On the flip side, Telltale itself would also potentially gain a lot of new fans by appealing to the Gorillaz fanbase, parts of which may not have been interested in their games before. Unless they were to somehow butcher it in every way possible, the only feasible result from creating a game for the band could be a positive one.
Speaking of hearing music...
It Would Potentially Mean More Music from the Gorillaz
Although we will soon be seeing a new album from the band in what feels aeons, the chance of performing through a new medium could signal the start of a whole wave of even more music.
Previous shows such as Metalocalypse have had music written specifically for them, and all it takes is a quick search to discover that there are many more. If Gorillaz were to create music exclusively for their own game, fans would surely demand more, therefore spawning the conception of yet another album from the band.
Exploring a wide variety of avenues for their music to be heard has catapulted many artists to fame over the years, whether that's through movies, TV shows or even games, so it's a no-brainer that Gorillaz should use a chance like this to publicize some extra tunes. The draught that has been experienced by fans for many years would be no more. An almost never ending golden age for Gorillaz would be unleashed and no one would be complaining.
They Can Finally Innovate a Little More
Telltale, while still successful with its titles, has stuck to the same formula since The Walking Dead first came onto the scene. But if the company were to create an adventure based off Gorillaz, opportunities for brand new gameplay mechanics would come to light.
Due to the source material being unlike anything they have done previously, the chance to try out something that goes against the tried-and-tested formula would be huge. Music-based segments could be an option, akin to Guitar Hero and Rockband. Or players could control all four members of the band at specific intervals. The latter has been done before, but each individual band member could be a self-contained adventure, delving deeper into their own personality and bringing in new mechanics with it.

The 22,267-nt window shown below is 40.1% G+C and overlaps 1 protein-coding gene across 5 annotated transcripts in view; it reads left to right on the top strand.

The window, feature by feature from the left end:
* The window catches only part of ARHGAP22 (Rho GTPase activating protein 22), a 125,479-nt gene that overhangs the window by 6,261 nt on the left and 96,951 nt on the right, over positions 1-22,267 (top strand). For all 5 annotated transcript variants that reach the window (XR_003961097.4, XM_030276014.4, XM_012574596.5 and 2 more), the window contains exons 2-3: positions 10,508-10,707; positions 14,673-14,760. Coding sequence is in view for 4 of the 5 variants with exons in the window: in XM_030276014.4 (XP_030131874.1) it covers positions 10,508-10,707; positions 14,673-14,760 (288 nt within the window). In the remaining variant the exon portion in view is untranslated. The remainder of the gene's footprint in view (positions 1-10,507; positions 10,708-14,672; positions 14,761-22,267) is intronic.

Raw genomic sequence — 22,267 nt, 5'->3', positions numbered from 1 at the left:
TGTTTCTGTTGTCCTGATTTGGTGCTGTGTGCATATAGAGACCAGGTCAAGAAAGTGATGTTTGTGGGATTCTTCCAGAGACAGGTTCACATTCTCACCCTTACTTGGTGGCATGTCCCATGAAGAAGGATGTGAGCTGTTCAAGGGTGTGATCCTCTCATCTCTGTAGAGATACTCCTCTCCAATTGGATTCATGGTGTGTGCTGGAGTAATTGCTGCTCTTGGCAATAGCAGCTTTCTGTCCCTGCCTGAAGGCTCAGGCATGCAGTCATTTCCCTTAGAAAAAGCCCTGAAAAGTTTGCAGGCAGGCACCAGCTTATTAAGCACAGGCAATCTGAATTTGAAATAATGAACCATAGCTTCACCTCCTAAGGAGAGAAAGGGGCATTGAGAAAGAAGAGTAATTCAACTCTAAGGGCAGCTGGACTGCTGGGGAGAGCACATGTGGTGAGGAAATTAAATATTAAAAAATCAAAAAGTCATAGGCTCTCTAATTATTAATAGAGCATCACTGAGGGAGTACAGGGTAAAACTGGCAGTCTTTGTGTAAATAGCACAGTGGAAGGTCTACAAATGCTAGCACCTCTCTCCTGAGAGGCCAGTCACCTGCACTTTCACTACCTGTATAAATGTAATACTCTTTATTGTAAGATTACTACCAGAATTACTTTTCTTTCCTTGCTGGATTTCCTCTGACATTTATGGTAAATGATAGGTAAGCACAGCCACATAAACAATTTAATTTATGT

Telltale has been regularly perceived as a developer who goes down the “interactive cutscene” route in gaming -- but if they switched it up in a Gorillaz title, alternating from cutscene interactivity like previous games to full-fledged gameplay, it could really help to bring in a new audience. Music isn’t an aspect of gaming that sits unnoticed anymore -- it’s now able to stand front and center. And it's easy enough that it wouldn't be difficult to design gameplay that appeals even to more casual gamers.
It is without a shadow of a doubt that making a game based on Gorillaz would be profitable for Telltale, both physically as a company and through the experience they would gain in the process.
A number of reasons have been explored as to why the idea could work, and these five arguments alone are enough to get the brain whirring. A reality TV show-style game perhaps? Expanding on the character's stories through a documentary in game form? One's imagination could run wild when given enough stimulative material.
Speaking of fresh material, it wouldn’t be so farfetched as to say that the developer may be getting a bit stale in their work, always dishing out similar gameplay mechanics and the “illusion of choice” as the Internet so clearly puts it. Breaking into something completely alien to them would help them to break the mould and in turn be reinvigorated as a developer. Fans of them and the band would flock to the title, but the question remains – Will Telltale ever change their formula? We can only wait and see.
Are you a fan of Gorillaz? Would you play a Telltale title focusing on the band? Let us know in the comments!